Today, Jan. 31, 2015, ‘The Irish Times’ reports how difficult it was for John Sweeney to have his book published. “Nobody would touch the book,” says Sweeney. No major publisher in Britain dared to buy it – the problem with the church is that it generates fear and incapacitates people who would normally report on them, said Sweeney.”
John Sweeney (born 1958) is a British journalist and author. He has worked for The Observer newspaper, the BBC’s Newsnight and as an investigative journalist for the BBC’s Panorama series until July 2014. Sweeney worked for twelve years at The Observer newspaper, where he covered wars and revolutions in more than sixty countries including Romania, Algeria, Iraq, Chechnya, Burundi and Bosnia.
A brave journalist, Sweeney embarked on an undercover visit to North Korea, Sweeney posed as an academic from the London School of Economics that eventually formed the basis of a book, ‘North Korea Undercover’, published in November 2013.
However, taking on Scientology proved to be another matter – one where Sweeney says he was “obstructed, harassed and spied on – a feeling he describes as unendurable pressure.”
Sweeney cracked, lost his temper, and footage revealed him yelling at former Scientology spokesperson, Tommy Davis. Sweeney remarked that he lost his temper due to days of harassment by Davis and the Church, and a strong personal reaction to the psychiatry exhibit, a multi-million dollar museum and visitor center that the Citizens Commission on Human Rights set called, “Psychiatry: An Industry of Death”.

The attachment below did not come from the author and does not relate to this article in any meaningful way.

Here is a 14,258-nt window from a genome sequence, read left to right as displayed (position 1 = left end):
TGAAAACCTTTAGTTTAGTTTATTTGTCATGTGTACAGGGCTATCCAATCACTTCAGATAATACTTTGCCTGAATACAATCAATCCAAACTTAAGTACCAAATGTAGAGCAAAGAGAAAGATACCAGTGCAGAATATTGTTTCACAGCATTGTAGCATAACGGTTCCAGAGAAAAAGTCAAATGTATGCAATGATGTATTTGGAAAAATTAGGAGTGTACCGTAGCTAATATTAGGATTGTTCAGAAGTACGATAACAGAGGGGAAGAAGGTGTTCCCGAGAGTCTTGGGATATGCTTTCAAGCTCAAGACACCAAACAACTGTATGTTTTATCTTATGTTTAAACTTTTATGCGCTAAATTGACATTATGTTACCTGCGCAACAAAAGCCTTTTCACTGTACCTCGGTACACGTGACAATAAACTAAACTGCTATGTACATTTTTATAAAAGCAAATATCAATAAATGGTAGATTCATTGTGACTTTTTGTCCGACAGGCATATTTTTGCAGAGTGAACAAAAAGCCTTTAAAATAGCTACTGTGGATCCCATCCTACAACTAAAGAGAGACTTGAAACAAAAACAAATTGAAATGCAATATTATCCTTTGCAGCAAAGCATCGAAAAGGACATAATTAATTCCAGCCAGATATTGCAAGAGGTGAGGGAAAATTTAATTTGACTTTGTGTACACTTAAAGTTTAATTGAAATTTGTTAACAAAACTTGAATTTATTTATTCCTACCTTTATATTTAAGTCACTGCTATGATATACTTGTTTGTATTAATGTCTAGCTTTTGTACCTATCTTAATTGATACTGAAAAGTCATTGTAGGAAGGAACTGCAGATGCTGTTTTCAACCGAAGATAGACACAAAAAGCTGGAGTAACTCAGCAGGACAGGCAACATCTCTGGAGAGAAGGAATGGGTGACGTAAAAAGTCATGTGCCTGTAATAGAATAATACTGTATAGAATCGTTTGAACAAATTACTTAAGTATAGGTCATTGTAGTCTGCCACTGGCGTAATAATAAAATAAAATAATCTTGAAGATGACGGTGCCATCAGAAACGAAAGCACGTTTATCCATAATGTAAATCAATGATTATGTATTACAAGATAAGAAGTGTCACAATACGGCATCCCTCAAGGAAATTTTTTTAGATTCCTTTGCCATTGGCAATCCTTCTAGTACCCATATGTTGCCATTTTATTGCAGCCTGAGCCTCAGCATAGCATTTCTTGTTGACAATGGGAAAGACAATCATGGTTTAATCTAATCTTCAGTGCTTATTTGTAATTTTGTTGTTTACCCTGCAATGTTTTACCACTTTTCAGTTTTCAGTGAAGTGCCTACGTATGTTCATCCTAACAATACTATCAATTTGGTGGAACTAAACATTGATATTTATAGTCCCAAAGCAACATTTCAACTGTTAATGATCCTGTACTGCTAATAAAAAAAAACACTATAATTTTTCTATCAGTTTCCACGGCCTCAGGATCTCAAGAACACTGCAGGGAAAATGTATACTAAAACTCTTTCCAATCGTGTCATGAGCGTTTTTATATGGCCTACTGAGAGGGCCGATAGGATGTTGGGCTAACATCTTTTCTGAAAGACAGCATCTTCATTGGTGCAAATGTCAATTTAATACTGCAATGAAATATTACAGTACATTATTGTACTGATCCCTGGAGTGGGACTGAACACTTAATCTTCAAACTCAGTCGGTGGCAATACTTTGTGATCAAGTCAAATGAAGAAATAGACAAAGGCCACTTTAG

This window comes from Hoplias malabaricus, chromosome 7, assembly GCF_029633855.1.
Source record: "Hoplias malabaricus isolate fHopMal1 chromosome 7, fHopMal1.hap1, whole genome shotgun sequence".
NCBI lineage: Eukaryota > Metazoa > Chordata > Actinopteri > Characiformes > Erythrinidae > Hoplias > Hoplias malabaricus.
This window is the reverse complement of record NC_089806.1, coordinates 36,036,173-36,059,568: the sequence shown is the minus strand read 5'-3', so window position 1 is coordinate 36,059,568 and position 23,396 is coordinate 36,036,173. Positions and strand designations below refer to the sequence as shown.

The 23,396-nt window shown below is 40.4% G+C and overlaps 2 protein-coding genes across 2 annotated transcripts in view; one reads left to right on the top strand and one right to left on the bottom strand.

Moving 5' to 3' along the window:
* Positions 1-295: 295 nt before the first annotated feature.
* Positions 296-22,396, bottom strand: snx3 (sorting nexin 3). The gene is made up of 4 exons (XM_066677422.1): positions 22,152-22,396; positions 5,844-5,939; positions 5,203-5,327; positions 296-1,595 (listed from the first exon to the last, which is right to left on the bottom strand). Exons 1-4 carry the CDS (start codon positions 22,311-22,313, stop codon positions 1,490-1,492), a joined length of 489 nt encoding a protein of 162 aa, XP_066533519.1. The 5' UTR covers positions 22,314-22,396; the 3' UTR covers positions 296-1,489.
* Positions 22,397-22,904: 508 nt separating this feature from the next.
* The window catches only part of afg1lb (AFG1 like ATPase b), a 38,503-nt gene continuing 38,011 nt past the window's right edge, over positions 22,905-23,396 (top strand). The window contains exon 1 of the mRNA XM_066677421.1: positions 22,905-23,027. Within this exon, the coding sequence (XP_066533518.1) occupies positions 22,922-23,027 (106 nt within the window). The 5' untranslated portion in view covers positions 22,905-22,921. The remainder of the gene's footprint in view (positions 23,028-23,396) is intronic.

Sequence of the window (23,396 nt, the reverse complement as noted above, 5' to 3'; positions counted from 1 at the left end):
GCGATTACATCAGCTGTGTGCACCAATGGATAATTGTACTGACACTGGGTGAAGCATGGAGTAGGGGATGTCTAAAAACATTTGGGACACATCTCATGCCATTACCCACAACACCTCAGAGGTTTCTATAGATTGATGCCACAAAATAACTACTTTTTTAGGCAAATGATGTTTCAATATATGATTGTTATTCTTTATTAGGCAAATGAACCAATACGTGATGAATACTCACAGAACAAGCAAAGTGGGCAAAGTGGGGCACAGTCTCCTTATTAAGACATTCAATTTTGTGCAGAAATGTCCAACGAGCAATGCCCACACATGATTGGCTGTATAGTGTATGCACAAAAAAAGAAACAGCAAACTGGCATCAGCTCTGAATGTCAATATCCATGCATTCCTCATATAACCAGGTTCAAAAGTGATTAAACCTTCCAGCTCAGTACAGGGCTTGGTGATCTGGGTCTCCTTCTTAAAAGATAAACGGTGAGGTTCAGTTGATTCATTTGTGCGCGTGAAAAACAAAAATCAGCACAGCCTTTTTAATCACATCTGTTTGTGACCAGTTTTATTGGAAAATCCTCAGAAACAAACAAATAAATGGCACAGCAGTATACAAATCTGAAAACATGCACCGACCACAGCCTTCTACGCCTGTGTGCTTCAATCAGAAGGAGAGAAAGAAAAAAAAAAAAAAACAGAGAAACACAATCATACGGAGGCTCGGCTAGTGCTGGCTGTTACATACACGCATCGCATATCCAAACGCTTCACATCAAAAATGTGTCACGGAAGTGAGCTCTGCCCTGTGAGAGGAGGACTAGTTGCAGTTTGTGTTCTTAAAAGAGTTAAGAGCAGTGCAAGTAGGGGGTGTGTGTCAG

The museum is a little jumbled and confusing, but the gist of it is: “Every single act of racism in the last couple of hundred years has been the result of a secret plot by a global gang of psychologists and psychiatrists.”
“What draws people towards refuted claims about a religious organisation that sees itself as a force for good? Sweeney says that in a world where we’re always on the lookout for something that may be bigger or more meaningful; the esoteric theology and celebrity endorsements behind Scientology can prove alluring.”
“Or perhaps people naturally become intrigued, he suggests, when former members tend to characterise Scientology as “something like the Coca-Cola corporation or a brainwashing cult or a weird zombie state or all three mixed into each other” rather than as a religion,” says Sweeney.
Sweeney will be one of the numerous guest speakers at the ‘Dublin 2015 Scientology Conference – Enough is Enough’ – scheduled, on Friday Feb. 6, 2015 from 6:30 p.m. and Saturday Feb. 7, 2015 from 12 noon on.